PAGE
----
Given that, there are things I can control.  Above all, there are things I SHOULD control.  And those involve removing as many obstacles between story and reader as possible.

This is why I don’t write stories set in Portugal.  Without going into the other instances of it, let me point to you what “Portugal” conveys to the average American.

The first, and because of previous conditioning is “oppressed.”  If I’m not writing a story of someone (usually the US for these stories) oppressing Portugal, then I will have to consider very carefully whether to set it there.  (For those of you confused by this — every American has been conditioned by previous books to expect a book set in a small country to be a book of US oppression.  The editor who reads the book will expect it too.  If it’s not I’ll get a rejection telling me I dance around the point.  Or that they don’t understand what I’m getting at, or…)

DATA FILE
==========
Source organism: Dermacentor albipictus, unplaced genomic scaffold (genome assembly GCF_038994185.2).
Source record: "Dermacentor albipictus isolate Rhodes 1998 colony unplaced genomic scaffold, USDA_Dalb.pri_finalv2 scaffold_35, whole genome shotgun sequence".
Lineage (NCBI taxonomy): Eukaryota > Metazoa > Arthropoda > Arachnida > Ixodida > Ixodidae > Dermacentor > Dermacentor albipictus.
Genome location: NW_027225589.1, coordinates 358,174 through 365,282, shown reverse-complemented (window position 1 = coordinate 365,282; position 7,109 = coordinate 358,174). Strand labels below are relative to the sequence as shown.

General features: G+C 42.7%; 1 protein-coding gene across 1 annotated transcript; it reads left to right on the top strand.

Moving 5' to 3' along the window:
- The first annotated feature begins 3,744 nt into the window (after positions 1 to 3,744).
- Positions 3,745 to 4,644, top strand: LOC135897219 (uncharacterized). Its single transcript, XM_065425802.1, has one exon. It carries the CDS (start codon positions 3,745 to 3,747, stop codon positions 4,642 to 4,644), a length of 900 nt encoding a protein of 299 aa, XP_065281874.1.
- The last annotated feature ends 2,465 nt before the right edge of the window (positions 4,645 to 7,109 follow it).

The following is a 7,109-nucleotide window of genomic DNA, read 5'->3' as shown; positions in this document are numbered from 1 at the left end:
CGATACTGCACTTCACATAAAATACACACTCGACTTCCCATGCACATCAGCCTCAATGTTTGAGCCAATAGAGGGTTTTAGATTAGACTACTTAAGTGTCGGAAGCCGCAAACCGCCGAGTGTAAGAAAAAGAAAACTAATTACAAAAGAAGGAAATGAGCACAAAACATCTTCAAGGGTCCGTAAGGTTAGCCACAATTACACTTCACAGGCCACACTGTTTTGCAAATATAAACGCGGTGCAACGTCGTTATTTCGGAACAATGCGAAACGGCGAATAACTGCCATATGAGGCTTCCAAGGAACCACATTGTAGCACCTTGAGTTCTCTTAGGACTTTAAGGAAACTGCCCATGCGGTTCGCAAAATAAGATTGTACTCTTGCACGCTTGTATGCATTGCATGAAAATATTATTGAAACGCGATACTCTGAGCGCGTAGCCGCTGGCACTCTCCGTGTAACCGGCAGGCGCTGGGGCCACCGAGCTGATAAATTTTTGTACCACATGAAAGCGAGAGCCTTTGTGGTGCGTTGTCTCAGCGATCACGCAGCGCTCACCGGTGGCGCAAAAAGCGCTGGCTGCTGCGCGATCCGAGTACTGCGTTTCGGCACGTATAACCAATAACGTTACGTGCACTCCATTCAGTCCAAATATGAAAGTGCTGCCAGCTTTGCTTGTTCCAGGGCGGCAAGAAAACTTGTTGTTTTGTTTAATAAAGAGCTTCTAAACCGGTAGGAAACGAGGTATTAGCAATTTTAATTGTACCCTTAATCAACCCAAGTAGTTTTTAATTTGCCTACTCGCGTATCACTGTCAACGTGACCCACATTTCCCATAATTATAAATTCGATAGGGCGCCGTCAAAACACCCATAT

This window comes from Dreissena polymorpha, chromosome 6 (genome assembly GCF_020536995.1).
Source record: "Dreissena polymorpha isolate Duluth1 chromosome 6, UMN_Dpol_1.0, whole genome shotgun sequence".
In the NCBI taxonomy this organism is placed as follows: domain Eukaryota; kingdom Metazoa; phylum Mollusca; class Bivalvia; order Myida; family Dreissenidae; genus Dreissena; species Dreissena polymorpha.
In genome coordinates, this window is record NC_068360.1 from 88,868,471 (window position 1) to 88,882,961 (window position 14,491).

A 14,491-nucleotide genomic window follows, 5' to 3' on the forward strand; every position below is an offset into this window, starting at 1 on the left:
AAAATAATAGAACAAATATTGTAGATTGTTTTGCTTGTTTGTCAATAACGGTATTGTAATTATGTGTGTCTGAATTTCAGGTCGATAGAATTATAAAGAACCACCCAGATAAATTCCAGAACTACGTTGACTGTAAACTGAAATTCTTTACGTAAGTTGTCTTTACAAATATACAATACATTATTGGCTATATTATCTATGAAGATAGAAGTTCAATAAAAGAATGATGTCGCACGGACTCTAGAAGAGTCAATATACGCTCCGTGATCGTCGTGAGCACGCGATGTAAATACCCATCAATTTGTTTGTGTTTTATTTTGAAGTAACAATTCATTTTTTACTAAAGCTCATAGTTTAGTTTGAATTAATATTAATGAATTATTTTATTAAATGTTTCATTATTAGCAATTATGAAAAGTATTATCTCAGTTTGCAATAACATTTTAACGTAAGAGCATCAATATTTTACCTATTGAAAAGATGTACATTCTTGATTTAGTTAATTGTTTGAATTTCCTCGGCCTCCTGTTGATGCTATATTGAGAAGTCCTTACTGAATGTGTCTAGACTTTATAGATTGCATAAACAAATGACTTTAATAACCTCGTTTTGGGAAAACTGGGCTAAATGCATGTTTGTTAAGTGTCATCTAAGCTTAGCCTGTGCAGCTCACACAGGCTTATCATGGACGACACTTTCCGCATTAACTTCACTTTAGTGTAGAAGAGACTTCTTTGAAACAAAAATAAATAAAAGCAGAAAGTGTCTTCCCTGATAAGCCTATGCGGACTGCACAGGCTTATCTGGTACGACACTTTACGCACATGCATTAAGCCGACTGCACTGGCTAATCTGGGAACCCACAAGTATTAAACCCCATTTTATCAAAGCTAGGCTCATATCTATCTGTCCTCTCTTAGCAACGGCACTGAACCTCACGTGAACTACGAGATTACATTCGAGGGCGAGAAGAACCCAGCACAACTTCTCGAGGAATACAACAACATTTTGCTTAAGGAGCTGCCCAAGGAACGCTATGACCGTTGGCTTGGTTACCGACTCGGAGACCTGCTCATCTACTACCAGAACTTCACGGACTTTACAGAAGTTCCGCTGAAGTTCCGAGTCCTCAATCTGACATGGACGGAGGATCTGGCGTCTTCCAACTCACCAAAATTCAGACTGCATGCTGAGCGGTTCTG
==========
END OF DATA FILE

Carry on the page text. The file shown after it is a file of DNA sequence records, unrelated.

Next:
Second, Latin country — and by this I mean that a lot of Americans — those not in the North East of the US at least — will assume Portugal is in South America.  Or that Portuguese speak Spanish.  Or that Portuguese are Hispanics.  This means that a book set in Portugal will NEED to be about Latin culture.  It will almost for sure have to feature a woman overcoming patriarchal society.  Or perhaps a book about the beauties of the Spanish language.  I simply haven’t felt like writing the type of book that would require this.  (Patriarchal society can be as well served by setting book in Victorian England.  And, oh, by the way, if I ever feel like writing a book about the beauties of the Spanish language, I’ll tell you. Don’t wait with sandwiches by the phone.)